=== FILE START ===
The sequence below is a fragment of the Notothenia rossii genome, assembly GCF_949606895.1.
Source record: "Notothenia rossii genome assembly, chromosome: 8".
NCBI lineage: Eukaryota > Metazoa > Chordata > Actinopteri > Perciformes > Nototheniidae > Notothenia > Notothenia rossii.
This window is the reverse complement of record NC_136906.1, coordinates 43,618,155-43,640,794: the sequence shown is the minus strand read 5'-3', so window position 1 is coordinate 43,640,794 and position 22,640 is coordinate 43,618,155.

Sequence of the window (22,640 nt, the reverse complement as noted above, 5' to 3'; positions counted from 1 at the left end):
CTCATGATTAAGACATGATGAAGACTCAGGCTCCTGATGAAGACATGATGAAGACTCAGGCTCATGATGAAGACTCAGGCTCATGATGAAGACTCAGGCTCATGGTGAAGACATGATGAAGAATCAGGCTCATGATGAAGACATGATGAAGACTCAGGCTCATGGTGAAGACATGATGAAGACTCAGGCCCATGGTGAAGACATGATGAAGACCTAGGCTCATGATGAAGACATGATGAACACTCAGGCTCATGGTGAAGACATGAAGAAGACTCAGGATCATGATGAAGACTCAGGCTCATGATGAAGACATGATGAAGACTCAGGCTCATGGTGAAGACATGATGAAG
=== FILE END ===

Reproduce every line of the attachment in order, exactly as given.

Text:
The sequence below is a fragment of the Notothenia rossii genome, assembly GCF_949606895.1.
Source record: "Notothenia rossii genome assembly, chromosome: 8".
NCBI lineage: Eukaryota > Metazoa > Chordata > Actinopteri > Perciformes > Nototheniidae > Notothenia > Notothenia rossii.
This window is the reverse complement of record NC_136906.1, coordinates 43,618,155-43,640,794: the sequence shown is the minus strand read 5'-3', so window position 1 is coordinate 43,640,794 and position 22,640 is coordinate 43,618,155.

Sequence of the window (22,640 nt, the reverse complement as noted above, 5' to 3'; positions counted from 1 at the left end):
CTCATGATTAAGACATGATGAAGACTCAGGCTCCTGATGAAGACATGATGAAGACTCAGGCTCATGATGAAGACTCAGGCTCATGATGAAGACTCAGGCTCATGGTGAAGACATGATGAAGAATCAGGCTCATGATGAAGACATGATGAAGACTCAGGCTCATGGTGAAGACATGATGAAGACTCAGGCCCATGGTGAAGACATGATGAAGACCTAGGCTCATGATGAAGACATGATGAACACTCAGGCTCATGGTGAAGACATGAAGAAGACTCAGGATCATGATGAAGACTCAGGCTCATGATGAAGACATGATGAAGACTCAGGCTCATGGTGAAGACATGATGAAG